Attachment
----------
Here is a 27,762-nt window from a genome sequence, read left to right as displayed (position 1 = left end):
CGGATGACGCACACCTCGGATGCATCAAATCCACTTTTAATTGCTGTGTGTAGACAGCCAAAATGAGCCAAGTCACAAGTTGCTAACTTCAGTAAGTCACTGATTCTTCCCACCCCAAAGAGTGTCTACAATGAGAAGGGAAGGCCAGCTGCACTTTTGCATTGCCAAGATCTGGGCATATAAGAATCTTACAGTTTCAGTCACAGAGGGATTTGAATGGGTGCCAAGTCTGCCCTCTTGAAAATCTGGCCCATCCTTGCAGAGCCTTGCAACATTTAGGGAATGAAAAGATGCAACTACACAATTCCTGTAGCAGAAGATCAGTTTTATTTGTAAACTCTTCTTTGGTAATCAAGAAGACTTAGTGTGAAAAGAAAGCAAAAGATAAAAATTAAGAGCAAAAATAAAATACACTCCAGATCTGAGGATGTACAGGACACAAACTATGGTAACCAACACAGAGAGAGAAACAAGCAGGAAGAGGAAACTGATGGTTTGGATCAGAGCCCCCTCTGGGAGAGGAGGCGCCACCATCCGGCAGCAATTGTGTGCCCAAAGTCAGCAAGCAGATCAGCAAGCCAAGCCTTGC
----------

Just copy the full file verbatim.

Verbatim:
Here is a 27,762-nt window from a genome sequence, read left to right as displayed (position 1 = left end):
CGGATGACGCACACCTCGGATGCATCAAATCCACTTTTAATTGCTGTGTGTAGACAGCCAAAATGAGCCAAGTCACAAGTTGCTAACTTCAGTAAGTCACTGATTCTTCCCACCCCAAAGAGTGTCTACAATGAGAAGGGAAGGCCAGCTGCACTTTTGCATTGCCAAGATCTGGGCATATAAGAATCTTACAGTTTCAGTCACAGAGGGATTTGAATGGGTGCCAAGTCTGCCCTCTTGAAAATCTGGCCCATCCTTGCAGAGCCTTGCAACATTTAGGGAATGAAAAGATGCAACTACACAATTCCTGTAGCAGAAGATCAGTTTTATTTGTAAACTCTTCTTTGGTAATCAAGAAGACTTAGTGTGAAAAGAAAGCAAAAGATAAAAATTAAGAGCAAAAATAAAATACACTCCAGATCTGAGGATGTACAGGACACAAACTATGGTAACCAACACAGAGAGAGAAACAAGCAGGAAGAGGAAACTGATGGTTTGGATCAGAGCCCCCTCTGGGAGAGGAGGCGCCACCATCCGGCAGCAATTGTGTGCCCAAAGTCAGCAAGCAGATCAGCAAGCCAAGCCTTGC